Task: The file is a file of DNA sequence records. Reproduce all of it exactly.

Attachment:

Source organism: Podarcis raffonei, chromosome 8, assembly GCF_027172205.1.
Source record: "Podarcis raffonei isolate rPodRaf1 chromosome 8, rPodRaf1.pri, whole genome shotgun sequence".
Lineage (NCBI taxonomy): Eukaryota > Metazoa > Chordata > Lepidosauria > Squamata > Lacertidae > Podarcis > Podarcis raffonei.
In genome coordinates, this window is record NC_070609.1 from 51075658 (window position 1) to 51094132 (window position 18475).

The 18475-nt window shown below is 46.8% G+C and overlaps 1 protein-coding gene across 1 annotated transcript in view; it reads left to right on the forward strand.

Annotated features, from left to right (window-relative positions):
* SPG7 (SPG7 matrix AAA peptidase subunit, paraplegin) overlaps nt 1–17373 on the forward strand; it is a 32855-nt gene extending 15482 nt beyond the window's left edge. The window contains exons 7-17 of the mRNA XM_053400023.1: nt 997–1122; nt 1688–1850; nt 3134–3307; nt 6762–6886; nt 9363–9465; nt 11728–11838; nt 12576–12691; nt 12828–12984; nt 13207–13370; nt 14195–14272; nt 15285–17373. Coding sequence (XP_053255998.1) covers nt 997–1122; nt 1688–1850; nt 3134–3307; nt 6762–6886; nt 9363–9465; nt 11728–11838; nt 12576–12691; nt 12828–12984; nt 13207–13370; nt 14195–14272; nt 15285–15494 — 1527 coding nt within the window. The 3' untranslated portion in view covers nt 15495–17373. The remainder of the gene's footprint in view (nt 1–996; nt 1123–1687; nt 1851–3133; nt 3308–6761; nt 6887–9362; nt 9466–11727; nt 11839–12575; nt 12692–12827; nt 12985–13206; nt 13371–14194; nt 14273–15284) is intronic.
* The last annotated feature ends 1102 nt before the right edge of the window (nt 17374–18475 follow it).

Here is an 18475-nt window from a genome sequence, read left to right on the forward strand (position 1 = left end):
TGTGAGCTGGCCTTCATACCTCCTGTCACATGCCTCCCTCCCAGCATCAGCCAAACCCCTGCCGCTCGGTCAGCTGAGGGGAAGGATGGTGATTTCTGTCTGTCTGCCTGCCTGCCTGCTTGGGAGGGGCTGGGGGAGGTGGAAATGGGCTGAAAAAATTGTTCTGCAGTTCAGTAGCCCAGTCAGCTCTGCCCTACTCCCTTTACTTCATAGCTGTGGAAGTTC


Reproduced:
Source organism: Podarcis raffonei, chromosome 8, assembly GCF_027172205.1.
Source record: "Podarcis raffonei isolate rPodRaf1 chromosome 8, rPodRaf1.pri, whole genome shotgun sequence".
Lineage (NCBI taxonomy): Eukaryota > Metazoa > Chordata > Lepidosauria > Squamata > Lacertidae > Podarcis > Podarcis raffonei.
In genome coordinates, this window is record NC_070609.1 from 51075658 (window position 1) to 51094132 (window position 18475).

The 18475-nt window shown below is 46.8% G+C and overlaps 1 protein-coding gene across 1 annotated transcript in view; it reads left to right on the forward strand.

Annotated features, from left to right (window-relative positions):
* SPG7 (SPG7 matrix AAA peptidase subunit, paraplegin) overlaps nt 1–17373 on the forward strand; it is a 32855-nt gene extending 15482 nt beyond the window's left edge. The window contains exons 7-17 of the mRNA XM_053400023.1: nt 997–1122; nt 1688–1850; nt 3134–3307; nt 6762–6886; nt 9363–9465; nt 11728–11838; nt 12576–12691; nt 12828–12984; nt 13207–13370; nt 14195–14272; nt 15285–17373. Coding sequence (XP_053255998.1) covers nt 997–1122; nt 1688–1850; nt 3134–3307; nt 6762–6886; nt 9363–9465; nt 11728–11838; nt 12576–12691; nt 12828–12984; nt 13207–13370; nt 14195–14272; nt 15285–15494 — 1527 coding nt within the window. The 3' untranslated portion in view covers nt 15495–17373. The remainder of the gene's footprint in view (nt 1–996; nt 1123–1687; nt 1851–3133; nt 3308–6761; nt 6887–9362; nt 9466–11727; nt 11839–12575; nt 12692–12827; nt 12985–13206; nt 13371–14194; nt 14273–15284) is intronic.
* The last annotated feature ends 1102 nt before the right edge of the window (nt 17374–18475 follow it).

Here is an 18475-nt window from a genome sequence, read left to right on the forward strand (position 1 = left end):
TGTGAGCTGGCCTTCATACCTCCTGTCACATGCCTCCCTCCCAGCATCAGCCAAACCCCTGCCGCTCGGTCAGCTGAGGGGAAGGATGGTGATTTCTGTCTGTCTGCCTGCCTGCCTGCTTGGGAGGGGCTGGGGGAGGTGGAAATGGGCTGAAAAAATTGTTCTGCAGTTCAGTAGCCCAGTCAGCTCTGCCCTACTCCCTTTACTTCATAGCTGTGGAAGTTC